by Vojtěch Kubelka

 During 20–24 November 2019 a successful ÉLVONAL Shorebird Science Fieldwork Training Camp How to study breeding shorebirds? took place in Cheetham Wetlands near Melbourne, Victoria, Australia. Smooth running of the course was assured by great logistical support from local team: Mike Weston, Kristal Kostoglou, Laura Tan and reserve rangers. The weather was favourable for most of the time as well and while training participants, we collected first ÉLVONAL data from Australia. We observed mostly courtship behaviour in detail and found dozens of nests at the beginning of incubation suggesting a coming peak in breeding activity for Red-capped Plovers (Charadrius ruficapillus). The exchange of knowledge and experience among participants during the workshop was smooth and productive. It was great, fruitful and stimulating meeting promoting future cooperation within and beyond ÉLVONAL framework.

Photo 1_fieldworkcamp Melbourne
Participants of the ÉLVONAL Shorebird Science Fieldwork Training Camp in Melbourne, from left to right: Vojtěch Kubelka, Mike Weston, Katherine Leung, Kateřina Žohová, Julia Ryeland, Laura Tan, Kristal Kostoglou, Maureen Christie, Steve Johnson and Mitch Burrows. Photo credit: Vojtěch Kubelka.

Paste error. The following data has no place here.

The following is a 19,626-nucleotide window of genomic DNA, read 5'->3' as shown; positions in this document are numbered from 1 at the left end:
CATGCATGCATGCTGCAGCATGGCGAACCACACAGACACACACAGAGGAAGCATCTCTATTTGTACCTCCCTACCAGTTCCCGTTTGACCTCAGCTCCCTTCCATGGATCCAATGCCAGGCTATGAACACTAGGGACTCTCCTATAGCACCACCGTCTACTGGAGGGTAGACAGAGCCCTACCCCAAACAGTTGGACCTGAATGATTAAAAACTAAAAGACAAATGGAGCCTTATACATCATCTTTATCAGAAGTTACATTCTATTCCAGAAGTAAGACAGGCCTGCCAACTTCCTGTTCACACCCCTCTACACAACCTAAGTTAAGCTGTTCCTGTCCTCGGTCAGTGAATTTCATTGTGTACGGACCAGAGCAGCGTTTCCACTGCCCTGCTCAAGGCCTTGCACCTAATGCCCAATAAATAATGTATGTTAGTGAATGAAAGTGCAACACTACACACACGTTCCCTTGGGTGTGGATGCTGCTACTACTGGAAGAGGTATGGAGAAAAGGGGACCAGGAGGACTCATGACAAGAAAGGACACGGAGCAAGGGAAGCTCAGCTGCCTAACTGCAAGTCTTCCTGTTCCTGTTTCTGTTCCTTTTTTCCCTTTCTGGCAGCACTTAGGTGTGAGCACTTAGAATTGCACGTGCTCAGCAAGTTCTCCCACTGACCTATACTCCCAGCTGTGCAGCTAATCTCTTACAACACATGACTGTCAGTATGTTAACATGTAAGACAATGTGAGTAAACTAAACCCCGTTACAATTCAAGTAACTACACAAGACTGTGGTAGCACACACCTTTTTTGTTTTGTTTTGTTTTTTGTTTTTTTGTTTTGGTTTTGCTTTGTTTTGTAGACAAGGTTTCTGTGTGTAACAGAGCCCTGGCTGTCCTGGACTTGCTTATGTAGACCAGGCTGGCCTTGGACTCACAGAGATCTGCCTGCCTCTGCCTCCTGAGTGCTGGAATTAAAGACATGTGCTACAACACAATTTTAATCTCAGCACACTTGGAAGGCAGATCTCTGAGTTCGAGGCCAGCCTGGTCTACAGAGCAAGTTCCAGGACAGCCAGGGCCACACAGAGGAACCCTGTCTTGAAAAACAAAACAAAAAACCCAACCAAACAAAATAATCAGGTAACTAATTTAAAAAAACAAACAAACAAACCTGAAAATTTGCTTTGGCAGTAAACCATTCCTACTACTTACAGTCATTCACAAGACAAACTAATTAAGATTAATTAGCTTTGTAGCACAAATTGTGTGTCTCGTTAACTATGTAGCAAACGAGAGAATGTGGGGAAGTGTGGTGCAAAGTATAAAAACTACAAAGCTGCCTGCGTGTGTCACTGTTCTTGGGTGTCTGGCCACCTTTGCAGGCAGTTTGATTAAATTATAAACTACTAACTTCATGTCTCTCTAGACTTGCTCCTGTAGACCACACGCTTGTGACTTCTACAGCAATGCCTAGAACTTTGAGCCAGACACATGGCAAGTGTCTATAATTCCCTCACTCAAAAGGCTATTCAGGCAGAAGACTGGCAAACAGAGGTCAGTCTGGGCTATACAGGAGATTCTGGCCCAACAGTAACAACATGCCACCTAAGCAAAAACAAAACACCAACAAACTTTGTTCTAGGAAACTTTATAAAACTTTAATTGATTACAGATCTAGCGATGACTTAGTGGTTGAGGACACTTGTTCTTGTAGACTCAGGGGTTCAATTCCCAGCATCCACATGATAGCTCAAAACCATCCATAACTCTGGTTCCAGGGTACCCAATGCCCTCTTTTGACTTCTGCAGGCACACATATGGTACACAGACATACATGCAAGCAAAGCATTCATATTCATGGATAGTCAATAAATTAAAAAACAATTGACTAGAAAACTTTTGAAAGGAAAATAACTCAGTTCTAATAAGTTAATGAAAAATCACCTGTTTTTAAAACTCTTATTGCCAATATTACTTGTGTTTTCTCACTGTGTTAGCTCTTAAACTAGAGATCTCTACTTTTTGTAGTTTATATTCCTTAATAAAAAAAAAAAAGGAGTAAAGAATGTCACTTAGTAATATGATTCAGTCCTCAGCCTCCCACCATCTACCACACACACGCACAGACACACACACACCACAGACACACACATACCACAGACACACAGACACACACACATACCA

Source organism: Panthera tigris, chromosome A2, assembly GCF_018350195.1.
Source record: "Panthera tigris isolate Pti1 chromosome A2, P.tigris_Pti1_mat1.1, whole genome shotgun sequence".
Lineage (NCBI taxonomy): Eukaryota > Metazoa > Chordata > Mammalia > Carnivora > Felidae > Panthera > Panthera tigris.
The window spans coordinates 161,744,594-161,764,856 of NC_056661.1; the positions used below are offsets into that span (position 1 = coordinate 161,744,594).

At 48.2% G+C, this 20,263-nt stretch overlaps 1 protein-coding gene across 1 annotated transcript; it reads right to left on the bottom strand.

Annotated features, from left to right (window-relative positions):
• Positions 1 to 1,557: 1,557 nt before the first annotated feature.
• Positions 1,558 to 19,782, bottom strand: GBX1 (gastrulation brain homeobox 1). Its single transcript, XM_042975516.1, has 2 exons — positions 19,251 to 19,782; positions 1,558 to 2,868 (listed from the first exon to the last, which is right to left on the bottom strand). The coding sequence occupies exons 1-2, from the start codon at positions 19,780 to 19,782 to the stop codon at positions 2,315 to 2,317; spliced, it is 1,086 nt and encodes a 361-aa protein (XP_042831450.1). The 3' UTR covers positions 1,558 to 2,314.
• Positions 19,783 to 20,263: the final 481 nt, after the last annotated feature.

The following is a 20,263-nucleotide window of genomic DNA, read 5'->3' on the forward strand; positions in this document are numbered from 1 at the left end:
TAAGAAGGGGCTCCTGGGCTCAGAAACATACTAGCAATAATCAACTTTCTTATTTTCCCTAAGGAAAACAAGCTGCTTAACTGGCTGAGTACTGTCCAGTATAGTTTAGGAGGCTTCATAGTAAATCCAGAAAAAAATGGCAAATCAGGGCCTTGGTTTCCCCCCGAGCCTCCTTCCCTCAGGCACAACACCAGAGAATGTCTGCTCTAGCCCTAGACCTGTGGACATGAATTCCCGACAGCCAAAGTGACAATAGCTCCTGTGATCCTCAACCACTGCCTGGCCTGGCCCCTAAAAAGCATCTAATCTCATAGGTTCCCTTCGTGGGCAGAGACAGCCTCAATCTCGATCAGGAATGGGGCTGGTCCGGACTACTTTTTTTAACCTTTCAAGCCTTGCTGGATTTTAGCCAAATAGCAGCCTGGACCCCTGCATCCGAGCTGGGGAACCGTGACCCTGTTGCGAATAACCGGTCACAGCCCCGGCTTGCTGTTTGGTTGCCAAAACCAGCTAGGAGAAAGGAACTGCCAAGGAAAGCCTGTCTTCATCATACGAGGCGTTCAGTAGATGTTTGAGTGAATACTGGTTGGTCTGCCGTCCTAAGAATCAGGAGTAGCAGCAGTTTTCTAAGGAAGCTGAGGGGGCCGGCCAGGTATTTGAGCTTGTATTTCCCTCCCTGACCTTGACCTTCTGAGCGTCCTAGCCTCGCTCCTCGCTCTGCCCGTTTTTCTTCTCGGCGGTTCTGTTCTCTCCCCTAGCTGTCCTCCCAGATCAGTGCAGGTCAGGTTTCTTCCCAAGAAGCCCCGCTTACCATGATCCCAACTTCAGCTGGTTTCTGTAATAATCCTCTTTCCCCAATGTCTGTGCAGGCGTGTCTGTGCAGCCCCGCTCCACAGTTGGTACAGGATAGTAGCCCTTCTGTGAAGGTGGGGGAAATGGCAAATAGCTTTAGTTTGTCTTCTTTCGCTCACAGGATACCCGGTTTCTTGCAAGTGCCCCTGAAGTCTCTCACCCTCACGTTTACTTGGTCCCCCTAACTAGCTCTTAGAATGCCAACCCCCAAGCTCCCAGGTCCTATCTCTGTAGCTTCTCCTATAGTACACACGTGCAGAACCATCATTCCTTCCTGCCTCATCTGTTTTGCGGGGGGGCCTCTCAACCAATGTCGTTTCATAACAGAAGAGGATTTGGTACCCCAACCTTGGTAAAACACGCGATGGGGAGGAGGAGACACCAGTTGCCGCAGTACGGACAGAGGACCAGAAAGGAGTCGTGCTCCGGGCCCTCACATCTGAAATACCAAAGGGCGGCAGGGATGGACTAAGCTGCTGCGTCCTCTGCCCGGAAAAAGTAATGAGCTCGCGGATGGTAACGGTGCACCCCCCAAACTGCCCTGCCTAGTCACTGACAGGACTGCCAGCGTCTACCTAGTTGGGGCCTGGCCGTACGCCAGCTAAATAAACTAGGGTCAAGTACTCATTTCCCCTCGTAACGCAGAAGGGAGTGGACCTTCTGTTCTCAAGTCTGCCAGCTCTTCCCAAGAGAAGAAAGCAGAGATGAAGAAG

Photo 2_intro Mike
Detailed introductory presentations about ÉLVONAL project, used field methodologies and local area followed by the first discussions was a good preparation for the subsequent fieldwork. Photo credit: Vojtěch Kubelka.
Photo 3_cage and incubation monitoring
Nest predation is recently very intensive at Cheetham wetlands and only a small proportion of nests would survive until hatching without an effective direct protection with nest cages, successfully adopted by local team during last years. Setting a camera for incubation monitoring next to the protected nest is easier because it can be less camouflaged. Photo credit: Kateřina Žohová
Photo 4_trapping succesful
Mike’s team use walk-in traps for effective catching of adults on the nest. After the setting demonstration, a female was caught on this nest. Photo credit: Vojtěch Kubelka.